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Small Snippets with Wisp

Small snippets from my Wisp REPL.


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Scheme overhead of records, lists and cons-pairs

If I have many lists of 16 elements, what’s the overhead of records, lists and cons-pairs? This is adapted from cost-of-records that only looked at two-element structures.

Preparation:

;; 20 MiB res memory
import : srfi srfi-9 ;; records
         only (srfi srfi-1) fold
;; 37 MiB res memory
define-record-type <roll-result>
  roll-result a b c d e f g h i j k l m n o p
  . roll-result?
  . (a ra) (b rb) (c rc) (d rd) (e re) (f rf) (g rg) (h rh)
  . (i ri) (j rj) (k rk) (l rl) (m rm) (n rn) (o ro) (p rp) 
;; 48 MiB res memory
define up-to-one-million : iota : expt 2 20
;; 55 MiB res memory

cons, records and lists added individually to avoid memory interaction:

define results-record : map (λ (x) (apply roll-result (iota 16 x))) up-to-one-million
;; 311 MiB res memory, diff: 256 MiB
define results-cons : map (λ (x) (fold cons x (iota 15 (+ x 1)))) up-to-one-million
;; 440 MiB res memory, diff: 384 MiB
define results-list : map (λ (x) (apply list (iota 16 x))) up-to-one-million
;; 457 MiB res memory, diff: 402 MiB

Let’s try a single vector (but filled with all zeros, for simplicity — I verified that there is no special handling for zero, using different numbers per Element gives the same result):

define 16-million-zeros-vector : make-vector 16000000 0
;; 179 MiB res memory, diff 124 MiB

Result: From cost-of-records we know that for two-element structures a cons-pair wastes the least amount of space. For 16 element structures however, record wins by a wide margin. For storing 16 million numbers this needs 256 MiB, 268435456 bytes, so each number needs 16.78 bytes.

A plain vector with 16 million times 0 (zero) takes up 124 MiB, 8.13 bytes per number, so if we use records to structure large amounts of data, we have to live with factor 2 overhead compared to packing all values into a single big vector and doing index-magic to retrieve the right values.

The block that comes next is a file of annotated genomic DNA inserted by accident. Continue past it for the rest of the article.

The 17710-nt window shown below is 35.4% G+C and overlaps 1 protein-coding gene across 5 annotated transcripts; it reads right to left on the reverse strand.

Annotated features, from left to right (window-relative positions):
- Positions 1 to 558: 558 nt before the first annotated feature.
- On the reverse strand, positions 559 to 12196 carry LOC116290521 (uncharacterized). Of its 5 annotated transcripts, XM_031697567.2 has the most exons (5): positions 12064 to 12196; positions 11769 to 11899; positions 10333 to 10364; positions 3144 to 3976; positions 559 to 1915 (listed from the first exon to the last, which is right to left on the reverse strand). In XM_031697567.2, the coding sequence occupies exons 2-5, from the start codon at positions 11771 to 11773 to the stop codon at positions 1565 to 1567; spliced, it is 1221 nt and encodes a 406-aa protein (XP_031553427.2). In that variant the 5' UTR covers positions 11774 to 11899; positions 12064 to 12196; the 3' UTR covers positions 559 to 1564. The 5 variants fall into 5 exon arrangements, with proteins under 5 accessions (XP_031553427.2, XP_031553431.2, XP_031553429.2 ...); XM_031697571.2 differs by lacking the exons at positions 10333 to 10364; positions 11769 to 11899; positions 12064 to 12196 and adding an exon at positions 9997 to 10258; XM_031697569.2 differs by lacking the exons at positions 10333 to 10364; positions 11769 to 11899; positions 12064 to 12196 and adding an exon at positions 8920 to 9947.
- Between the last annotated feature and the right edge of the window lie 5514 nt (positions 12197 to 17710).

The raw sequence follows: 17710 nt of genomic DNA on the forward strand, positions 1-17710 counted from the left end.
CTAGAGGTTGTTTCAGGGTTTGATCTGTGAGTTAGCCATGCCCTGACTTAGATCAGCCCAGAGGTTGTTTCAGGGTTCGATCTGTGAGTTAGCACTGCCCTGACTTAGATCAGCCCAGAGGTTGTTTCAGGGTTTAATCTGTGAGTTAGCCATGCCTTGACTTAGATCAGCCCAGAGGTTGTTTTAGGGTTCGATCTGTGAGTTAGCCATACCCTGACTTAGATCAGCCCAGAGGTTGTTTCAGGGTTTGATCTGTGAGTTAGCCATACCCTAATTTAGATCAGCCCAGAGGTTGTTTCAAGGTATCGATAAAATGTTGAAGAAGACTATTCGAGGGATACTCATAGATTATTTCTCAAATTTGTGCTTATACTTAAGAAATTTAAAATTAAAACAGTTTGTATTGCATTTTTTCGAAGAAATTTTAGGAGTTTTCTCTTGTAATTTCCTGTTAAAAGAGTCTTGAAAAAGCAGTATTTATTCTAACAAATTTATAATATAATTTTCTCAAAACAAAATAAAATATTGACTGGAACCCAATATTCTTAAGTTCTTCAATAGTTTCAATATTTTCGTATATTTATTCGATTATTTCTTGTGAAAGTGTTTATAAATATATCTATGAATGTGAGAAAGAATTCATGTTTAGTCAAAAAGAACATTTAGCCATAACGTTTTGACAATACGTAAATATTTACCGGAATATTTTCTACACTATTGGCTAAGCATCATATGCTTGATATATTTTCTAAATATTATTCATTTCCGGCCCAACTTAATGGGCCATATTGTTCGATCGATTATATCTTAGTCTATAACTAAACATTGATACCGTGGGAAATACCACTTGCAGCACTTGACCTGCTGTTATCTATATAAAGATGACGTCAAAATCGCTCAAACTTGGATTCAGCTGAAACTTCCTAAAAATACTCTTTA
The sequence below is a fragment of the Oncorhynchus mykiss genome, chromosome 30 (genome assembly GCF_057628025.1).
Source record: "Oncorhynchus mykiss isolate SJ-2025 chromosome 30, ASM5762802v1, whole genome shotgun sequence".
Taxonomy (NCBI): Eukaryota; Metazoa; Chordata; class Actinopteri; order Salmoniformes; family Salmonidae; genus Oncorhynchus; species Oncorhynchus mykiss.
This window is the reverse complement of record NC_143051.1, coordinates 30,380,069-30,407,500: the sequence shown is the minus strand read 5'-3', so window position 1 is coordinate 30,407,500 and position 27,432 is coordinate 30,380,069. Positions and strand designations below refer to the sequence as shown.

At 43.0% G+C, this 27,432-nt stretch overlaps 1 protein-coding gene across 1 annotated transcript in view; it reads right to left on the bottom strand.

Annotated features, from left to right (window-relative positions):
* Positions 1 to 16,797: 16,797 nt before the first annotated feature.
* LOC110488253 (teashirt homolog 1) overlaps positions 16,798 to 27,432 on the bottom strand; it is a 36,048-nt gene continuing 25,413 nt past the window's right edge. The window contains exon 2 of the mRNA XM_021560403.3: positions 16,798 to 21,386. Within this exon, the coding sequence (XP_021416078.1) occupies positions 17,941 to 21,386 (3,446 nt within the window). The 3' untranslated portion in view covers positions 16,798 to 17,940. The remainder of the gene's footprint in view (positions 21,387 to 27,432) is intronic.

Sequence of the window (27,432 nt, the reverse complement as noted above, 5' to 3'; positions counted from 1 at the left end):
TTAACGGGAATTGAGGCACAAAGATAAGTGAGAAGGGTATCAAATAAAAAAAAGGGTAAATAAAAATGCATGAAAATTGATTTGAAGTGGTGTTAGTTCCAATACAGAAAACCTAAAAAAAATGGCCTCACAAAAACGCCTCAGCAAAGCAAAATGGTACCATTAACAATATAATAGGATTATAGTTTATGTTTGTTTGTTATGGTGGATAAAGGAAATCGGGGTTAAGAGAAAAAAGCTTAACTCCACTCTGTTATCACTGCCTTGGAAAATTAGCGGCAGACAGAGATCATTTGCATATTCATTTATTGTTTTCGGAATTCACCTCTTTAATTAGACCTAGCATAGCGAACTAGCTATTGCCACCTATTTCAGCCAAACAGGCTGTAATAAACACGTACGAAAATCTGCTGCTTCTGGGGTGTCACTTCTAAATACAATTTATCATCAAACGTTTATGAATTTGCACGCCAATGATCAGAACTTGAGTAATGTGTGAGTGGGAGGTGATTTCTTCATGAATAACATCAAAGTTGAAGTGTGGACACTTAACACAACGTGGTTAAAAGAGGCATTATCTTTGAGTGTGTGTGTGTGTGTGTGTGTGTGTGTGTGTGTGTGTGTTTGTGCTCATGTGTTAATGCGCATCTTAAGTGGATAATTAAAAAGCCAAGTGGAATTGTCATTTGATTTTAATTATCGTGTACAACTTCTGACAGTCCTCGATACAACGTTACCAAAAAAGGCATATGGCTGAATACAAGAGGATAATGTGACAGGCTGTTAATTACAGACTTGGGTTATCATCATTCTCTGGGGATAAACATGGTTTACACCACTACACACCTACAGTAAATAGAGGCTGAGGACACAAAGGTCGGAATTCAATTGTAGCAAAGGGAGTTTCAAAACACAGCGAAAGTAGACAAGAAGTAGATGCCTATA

You can reduce this to 4.13 bytes per number by explicitly using a u32-vector, accepting the constrain on number-size: less than about 4.3 billion:

define 16-million-zeros-u32vector : make-u32vector 16000000 0
;; 118 MiB res memory, diff 63 MiB

A hash-table with 16 million x:x key-value pairs takes up 1.3 GiB, 87 bytes per pair.

2d6 + d10, all results

Calculate all possible results for rolling 2d6 and 1d10. This got a bit out of hand while I generalized it to arbitrary dice.

It is absolutely brute-force.

import : srfi srfi-1
define : roll-dice . dice
  . "Roll arbitrary DICE.

Each die is a list of its faces. Example: roll-dice '(1 2 3 4) '(1 2 3 4)"
  define : roll mod . dice
    . "Roll DICE with modifier MOD. Example: 1d6+2 is roll 2 '(1 2 3 4 5 6)"
    cond
       : null? dice
         . '()
       : null? : cdr dice
         map : λ (pip) : + pip mod
               car dice
       else
         apply append 
             map : λ (pip) : apply roll : cons (+ pip mod) : cdr dice
               car dice
  apply roll : cons 0 dice


define : frequency results
    . "Count the frequency of numbers in the results"
    define counter : make-hash-table
    define : count value
        hash-set! counter value
             + 1 : if (hash-ref counter value) (hash-ref counter value) 0
    map count results
    sort : hash-map->list cons counter
           λ (x y) : < (car x) (car y)

define d6 '(1 2 3 4 5 6)
define d10 '(0 1 2 3 4 5 6 7 8 9)
frequency : roll-dice d6 d6 d10

Date: 2020-10-10 Sa 00:00

Author: ArneBab

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